Evangelist Billy Graham has shared three ways people can identify if a religious gathering they are attending is a "cult" rather than a "church" - even if it closely mimics Christian practices and claims to teach the Bible.
The Baptist minister shared his thoughts in response to a question posed by a reader in a recent "Answers" column for the Billy Graham Evangelistic Association.
The reader asked: "My neighbor keeps inviting me to her church (although they don't call it that), but someone told me it's a cult. How can I know? I didn't come from a religious family."
Graham first acknowledged that while some cults are blatantly anti-Christian, others are far more dangerous, as they closely resemble a church and claim to promote the teachings of Jesus Christ while actually denying some of the Bible's' most important teachings.
"Let me suggest three questions or guidelines you might find helpful in evaluating this group," he wrote. "First, what do they believe about the Bible? Is it alone the Word of God (as Christians affirm)-or do they add to it, or claim they alone have translated it correctly?"
Second, the 97-year-old evangelist encourages people to ask, "What does this religious group believe about Jesus?"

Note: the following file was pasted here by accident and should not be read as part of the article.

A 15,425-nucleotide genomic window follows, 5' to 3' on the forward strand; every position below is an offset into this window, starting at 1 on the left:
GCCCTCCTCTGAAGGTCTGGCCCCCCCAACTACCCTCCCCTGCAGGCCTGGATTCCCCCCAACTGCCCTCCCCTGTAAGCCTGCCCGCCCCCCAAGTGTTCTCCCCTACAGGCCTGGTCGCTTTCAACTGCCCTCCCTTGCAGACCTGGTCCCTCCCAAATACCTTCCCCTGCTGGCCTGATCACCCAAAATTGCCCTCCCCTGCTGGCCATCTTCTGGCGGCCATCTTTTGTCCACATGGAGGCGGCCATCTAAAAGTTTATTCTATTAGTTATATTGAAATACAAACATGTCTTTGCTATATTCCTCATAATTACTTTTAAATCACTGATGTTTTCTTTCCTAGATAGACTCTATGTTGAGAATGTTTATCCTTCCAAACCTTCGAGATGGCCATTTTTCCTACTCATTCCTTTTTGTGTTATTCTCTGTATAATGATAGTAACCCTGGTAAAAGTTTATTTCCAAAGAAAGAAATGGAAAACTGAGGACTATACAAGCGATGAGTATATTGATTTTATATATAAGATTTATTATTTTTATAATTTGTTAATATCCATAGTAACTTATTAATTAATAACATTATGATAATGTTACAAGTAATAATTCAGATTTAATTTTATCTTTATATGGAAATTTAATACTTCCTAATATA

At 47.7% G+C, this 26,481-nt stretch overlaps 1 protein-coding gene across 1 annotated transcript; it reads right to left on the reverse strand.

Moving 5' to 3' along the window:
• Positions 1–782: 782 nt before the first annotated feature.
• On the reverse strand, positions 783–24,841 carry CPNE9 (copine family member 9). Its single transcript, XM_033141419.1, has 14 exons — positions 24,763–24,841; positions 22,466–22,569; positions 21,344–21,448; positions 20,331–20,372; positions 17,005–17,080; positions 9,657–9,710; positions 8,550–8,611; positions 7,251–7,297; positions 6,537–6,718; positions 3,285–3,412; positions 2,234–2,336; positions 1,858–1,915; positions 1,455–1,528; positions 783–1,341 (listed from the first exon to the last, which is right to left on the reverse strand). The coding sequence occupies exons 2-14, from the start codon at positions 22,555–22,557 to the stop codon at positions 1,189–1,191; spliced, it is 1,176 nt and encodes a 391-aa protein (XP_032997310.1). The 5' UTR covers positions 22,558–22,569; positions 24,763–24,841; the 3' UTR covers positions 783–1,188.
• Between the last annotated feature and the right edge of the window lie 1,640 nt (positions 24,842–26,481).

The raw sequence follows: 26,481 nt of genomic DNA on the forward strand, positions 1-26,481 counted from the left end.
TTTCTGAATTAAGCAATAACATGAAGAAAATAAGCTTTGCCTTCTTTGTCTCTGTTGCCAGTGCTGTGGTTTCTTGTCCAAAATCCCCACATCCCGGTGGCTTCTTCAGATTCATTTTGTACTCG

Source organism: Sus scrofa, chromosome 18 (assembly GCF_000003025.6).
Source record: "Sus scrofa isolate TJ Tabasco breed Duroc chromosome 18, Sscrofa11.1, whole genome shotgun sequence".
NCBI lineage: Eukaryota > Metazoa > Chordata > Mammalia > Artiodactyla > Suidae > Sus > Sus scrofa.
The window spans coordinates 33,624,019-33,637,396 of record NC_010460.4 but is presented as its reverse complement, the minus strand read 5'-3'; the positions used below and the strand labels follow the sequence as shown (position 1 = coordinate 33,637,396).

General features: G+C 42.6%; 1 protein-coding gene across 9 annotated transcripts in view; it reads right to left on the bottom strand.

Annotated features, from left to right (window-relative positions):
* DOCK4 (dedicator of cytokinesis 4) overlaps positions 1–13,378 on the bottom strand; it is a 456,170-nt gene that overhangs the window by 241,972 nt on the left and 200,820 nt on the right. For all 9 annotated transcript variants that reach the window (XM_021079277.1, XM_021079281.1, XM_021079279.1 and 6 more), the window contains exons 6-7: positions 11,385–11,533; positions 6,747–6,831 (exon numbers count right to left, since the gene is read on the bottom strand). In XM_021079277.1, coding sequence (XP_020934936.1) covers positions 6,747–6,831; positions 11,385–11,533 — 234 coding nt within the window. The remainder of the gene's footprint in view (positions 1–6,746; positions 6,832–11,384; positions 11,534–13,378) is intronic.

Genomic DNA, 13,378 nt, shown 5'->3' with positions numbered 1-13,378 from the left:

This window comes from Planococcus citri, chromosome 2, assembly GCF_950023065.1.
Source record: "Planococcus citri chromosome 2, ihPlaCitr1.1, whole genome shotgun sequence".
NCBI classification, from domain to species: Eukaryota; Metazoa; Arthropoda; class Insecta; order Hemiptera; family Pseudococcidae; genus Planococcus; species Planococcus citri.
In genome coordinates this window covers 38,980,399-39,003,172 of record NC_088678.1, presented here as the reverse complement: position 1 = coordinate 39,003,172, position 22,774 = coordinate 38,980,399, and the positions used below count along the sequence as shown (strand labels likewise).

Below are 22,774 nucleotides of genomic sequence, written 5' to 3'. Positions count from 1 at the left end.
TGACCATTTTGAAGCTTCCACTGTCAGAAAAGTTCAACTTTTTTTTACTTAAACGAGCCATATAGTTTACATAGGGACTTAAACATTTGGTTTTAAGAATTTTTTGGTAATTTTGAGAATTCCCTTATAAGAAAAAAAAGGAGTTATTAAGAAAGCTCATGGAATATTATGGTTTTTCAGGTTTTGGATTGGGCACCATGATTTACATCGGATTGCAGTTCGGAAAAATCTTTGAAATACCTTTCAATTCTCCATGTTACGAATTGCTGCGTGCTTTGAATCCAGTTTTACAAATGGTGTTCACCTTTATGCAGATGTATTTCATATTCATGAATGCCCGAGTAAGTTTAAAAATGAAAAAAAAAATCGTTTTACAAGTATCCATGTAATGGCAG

"Is He alone the divine Son of God, sent from Heaven to save us from our sins?" Graham asked. "Or do they deny this, or claim we must work to save ourselves?"
Third, it's important to ask, "What do such groups believe about other Christians? Do they claim that they, and they alone, have the truth-or do they rejoice that God is also at work elsewhere?"
The evangelist encouraged readers to remember that God loves them and wants them to discover His great truth found in the Bible: "Ask him to lead you to a church where the Bible is preached and taught, and you can grow closer to Christ. Let the Psalmist's prayer become yours: 'Strengthen me according to your word' (Psalm 119:28)."
Graham has shared his thoughts on cults in the past, and in a previous "Answers" column offered advice to an individual attempting to leave such an organization.
"Realize that this cult leader (and the whole group) has no authority over your eternal destiny," he wrote. "Only Christ has that authority, and once you come to Him, you don't need to be gripped by fear any longer. The Bible says, 'There is no fear in love. But perfect love drives out fear.... Whoever has the Son has life' (1 John 4:18; 5:12)."
He added, "Don't argue with the cult members, and don't leave this group little-by-little. Instead, make a clean break, and refuse to have anything further to do with them. Then ask God to lead you to a church where you'll not only feel welcome, but will also grow strong in your faith."
Billy Graham is one of North Carolina's most famous sons and has made the annual "Most Admired" list a record 58 times.The evangelist grew up in Charlotte and currently resides in Montreat, North Carolina. In addition to advising numerous political leaders, Graham is known for his crusades that brought the gospel to 215 million people, according to the Billy Graham Evangelistic Association.